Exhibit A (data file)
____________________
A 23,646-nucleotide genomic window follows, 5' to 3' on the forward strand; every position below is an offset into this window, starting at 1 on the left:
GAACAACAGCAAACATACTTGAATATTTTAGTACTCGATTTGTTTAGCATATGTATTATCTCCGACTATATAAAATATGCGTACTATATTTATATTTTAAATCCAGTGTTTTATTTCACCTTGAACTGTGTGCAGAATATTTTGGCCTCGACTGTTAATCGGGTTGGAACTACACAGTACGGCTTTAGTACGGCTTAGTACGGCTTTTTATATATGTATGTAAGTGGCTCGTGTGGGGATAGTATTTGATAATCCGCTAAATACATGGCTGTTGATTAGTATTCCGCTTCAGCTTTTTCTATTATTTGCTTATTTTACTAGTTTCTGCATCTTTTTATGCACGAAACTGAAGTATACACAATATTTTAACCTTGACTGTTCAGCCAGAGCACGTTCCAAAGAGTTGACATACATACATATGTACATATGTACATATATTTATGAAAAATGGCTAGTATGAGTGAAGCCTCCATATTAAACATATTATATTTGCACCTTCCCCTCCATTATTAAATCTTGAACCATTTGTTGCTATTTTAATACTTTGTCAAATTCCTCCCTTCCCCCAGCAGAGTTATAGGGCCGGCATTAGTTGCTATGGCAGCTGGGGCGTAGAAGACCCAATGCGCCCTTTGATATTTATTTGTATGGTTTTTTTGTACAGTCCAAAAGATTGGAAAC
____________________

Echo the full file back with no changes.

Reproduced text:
A 23,646-nucleotide genomic window follows, 5' to 3' on the forward strand; every position below is an offset into this window, starting at 1 on the left:
GAACAACAGCAAACATACTTGAATATTTTAGTACTCGATTTGTTTAGCATATGTATTATCTCCGACTATATAAAATATGCGTACTATATTTATATTTTAAATCCAGTGTTTTATTTCACCTTGAACTGTGTGCAGAATATTTTGGCCTCGACTGTTAATCGGGTTGGAACTACACAGTACGGCTTTAGTACGGCTTAGTACGGCTTTTTATATATGTATGTAAGTGGCTCGTGTGGGGATAGTATTTGATAATCCGCTAAATACATGGCTGTTGATTAGTATTCCGCTTCAGCTTTTTCTATTATTTGCTTATTTTACTAGTTTCTGCATCTTTTTATGCACGAAACTGAAGTATACACAATATTTTAACCTTGACTGTTCAGCCAGAGCACGTTCCAAAGAGTTGACATACATACATATGTACATATGTACATATATTTATGAAAAATGGCTAGTATGAGTGAAGCCTCCATATTAAACATATTATATTTGCACCTTCCCCTCCATTATTAAATCTTGAACCATTTGTTGCTATTTTAATACTTTGTCAAATTCCTCCCTTCCCCCAGCAGAGTTATAGGGCCGGCATTAGTTGCTATGGCAGCTGGGGCGTAGAAGACCCAATGCGCCCTTTGATATTTATTTGTATGGTTTTTTTGTACAGTCCAAAAGATTGGAAAC